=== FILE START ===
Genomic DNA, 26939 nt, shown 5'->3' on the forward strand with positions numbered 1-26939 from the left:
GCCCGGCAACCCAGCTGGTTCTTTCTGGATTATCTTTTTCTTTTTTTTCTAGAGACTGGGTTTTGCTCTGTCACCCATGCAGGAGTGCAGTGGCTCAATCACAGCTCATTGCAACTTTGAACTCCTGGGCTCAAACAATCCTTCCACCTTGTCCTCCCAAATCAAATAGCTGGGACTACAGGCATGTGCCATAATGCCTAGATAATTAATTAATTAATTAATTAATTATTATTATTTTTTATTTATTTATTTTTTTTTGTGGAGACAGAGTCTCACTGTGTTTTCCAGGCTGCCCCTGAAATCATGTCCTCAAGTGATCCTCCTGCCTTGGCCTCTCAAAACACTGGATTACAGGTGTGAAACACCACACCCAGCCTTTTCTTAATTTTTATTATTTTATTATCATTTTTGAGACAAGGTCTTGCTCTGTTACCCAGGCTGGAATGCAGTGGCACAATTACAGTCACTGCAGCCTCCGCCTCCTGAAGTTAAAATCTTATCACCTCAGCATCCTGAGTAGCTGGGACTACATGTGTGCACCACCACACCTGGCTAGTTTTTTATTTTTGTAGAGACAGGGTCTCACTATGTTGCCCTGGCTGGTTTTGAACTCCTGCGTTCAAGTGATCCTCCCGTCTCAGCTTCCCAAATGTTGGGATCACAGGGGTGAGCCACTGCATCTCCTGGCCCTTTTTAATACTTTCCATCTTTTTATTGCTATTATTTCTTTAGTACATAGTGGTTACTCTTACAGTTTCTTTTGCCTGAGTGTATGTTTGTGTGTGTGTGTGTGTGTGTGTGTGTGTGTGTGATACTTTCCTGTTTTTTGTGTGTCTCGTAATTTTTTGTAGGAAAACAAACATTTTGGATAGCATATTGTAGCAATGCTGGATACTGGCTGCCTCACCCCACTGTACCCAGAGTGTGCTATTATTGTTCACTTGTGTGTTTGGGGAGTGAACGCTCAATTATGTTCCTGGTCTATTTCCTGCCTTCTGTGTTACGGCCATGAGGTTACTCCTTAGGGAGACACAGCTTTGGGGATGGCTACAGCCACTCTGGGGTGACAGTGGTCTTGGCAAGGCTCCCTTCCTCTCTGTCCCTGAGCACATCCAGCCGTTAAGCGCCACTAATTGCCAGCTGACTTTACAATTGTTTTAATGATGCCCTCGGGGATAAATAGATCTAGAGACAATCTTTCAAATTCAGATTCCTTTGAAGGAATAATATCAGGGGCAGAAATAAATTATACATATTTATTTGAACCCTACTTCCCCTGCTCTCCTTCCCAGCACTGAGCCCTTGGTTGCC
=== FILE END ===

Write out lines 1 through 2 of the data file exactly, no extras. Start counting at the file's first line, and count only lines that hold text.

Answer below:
Genomic DNA, 26939 nt, shown 5'->3' on the forward strand with positions numbered 1-26939 from the left:
GCCCGGCAACCCAGCTGGTTCTTTCTGGATTATCTTTTTCTTTTTTTTCTAGAGACTGGGTTTTGCTCTGTCACCCATGCAGGAGTGCAGTGGCTCAATCACAGCTCATTGCAACTTTGAACTCCTGGGCTCAAACAATCCTTCCACCTTGTCCTCCCAAATCAAATAGCTGGGACTACAGGCATGTGCCATAATGCCTAGATAATTAATTAATTAATTAATTAATTATTATTATTTTTTATTTATTTATTTTTTTTTGTGGAGACAGAGTCTCACTGTGTTTTCCAGGCTGCCCCTGAAATCATGTCCTCAAGTGATCCTCCTGCCTTGGCCTCTCAAAACACTGGATTACAGGTGTGAAACACCACACCCAGCCTTTTCTTAATTTTTATTATTTTATTATCATTTTTGAGACAAGGTCTTGCTCTGTTACCCAGGCTGGAATGCAGTGGCACAATTACAGTCACTGCAGCCTCCGCCTCCTGAAGTTAAAATCTTATCACCTCAGCATCCTGAGTAGCTGGGACTACATGTGTGCACCACCACACCTGGCTAGTTTTTTATTTTTGTAGAGACAGGGTCTCACTATGTTGCCCTGGCTGGTTTTGAACTCCTGCGTTCAAGTGATCCTCCCGTCTCAGCTTCCCAAATGTTGGGATCACAGGGGTGAGCCACTGCATCTCCTGGCCCTTTTTAATACTTTCCATCTTTTTATTGCTATTATTTCTTTAGTACATAGTGGTTACTCTTACAGTTTCTTTTGCCTGAGTGTATGTTTGTGTGTGTGTGTGTGTGTGTGTGTGTGTGTGTGATACTTTCCTGTTTTTTGTGTGTCTCGTAATTTTTTGTAGGAAAACAAACATTTTGGATAGCATATTGTAGCAATGCTGGATACTGGCTGCCTCACCCCACTGTACCCAGAGTGTGCTATTATTGTTCACTTGTGTGTTTGGGGAGTGAACGCTCAATTATGTTCCTGGTCTATTTCCTGCCTTCTGTGTTACGGCCATGAGGTTACTCCTTAGGGAGACACAGCTTTGGGGATGGCTACAGCCACTCTGGGGTGACAGTGGTCTTGGCAAGGCTCCCTTCCTCTCTGTCCCTGAGCACATCCAGCCGTTAAGCGCCACTAATTGCCAGCTGACTTTACAATTGTTTTAATGATGCCCTCGGGGATAAATAGATCTAGAGACAATCTTTCAAATTCAGATTCCTTTGAAGGAATAATATCAGGGGCAGAAATAAATTATACATATTTATTTGAACCCTACTTCCCCTGCTCTCCTTCCCAGCACTGAGCCCTTGGTTGCC